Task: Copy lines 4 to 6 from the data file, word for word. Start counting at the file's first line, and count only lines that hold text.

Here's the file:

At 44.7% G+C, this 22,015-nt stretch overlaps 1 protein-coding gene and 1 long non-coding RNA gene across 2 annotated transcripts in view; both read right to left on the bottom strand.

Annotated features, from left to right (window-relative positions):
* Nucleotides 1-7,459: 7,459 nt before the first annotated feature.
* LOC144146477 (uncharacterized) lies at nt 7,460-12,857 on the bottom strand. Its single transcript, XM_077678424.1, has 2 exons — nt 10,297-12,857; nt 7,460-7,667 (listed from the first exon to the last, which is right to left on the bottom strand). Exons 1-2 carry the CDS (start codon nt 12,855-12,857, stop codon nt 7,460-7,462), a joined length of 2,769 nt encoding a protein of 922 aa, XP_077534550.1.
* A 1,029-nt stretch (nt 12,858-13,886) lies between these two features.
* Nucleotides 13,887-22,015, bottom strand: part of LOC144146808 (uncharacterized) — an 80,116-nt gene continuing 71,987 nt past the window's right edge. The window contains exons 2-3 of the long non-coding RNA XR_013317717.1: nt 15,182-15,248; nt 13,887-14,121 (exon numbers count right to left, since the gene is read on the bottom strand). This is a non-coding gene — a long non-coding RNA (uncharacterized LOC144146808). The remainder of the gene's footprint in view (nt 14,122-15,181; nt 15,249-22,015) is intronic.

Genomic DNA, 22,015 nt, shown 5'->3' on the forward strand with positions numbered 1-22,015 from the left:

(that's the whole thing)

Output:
* LOC144146477 (uncharacterized) lies at nt 7,460-12,857 on the bottom strand. Its single transcript, XM_077678424.1, has 2 exons — nt 10,297-12,857; nt 7,460-7,667 (listed from the first exon to the last, which is right to left on the bottom strand). Exons 1-2 carry the CDS (start codon nt 12,855-12,857, stop codon nt 7,460-7,462), a joined length of 2,769 nt encoding a protein of 922 aa, XP_077534550.1.
* A 1,029-nt stretch (nt 12,858-13,886) lies between these two features.
* Nucleotides 13,887-22,015, bottom strand: part of LOC144146808 (uncharacterized) — an 80,116-nt gene continuing 71,987 nt past the window's right edge. The window contains exons 2-3 of the long non-coding RNA XR_013317717.1: nt 15,182-15,248; nt 13,887-14,121 (exon numbers count right to left, since the gene is read on the bottom strand). This is a non-coding gene — a long non-coding RNA (uncharacterized LOC144146808). The remainder of the gene's footprint in view (nt 14,122-15,181; nt 15,249-22,015) is intronic.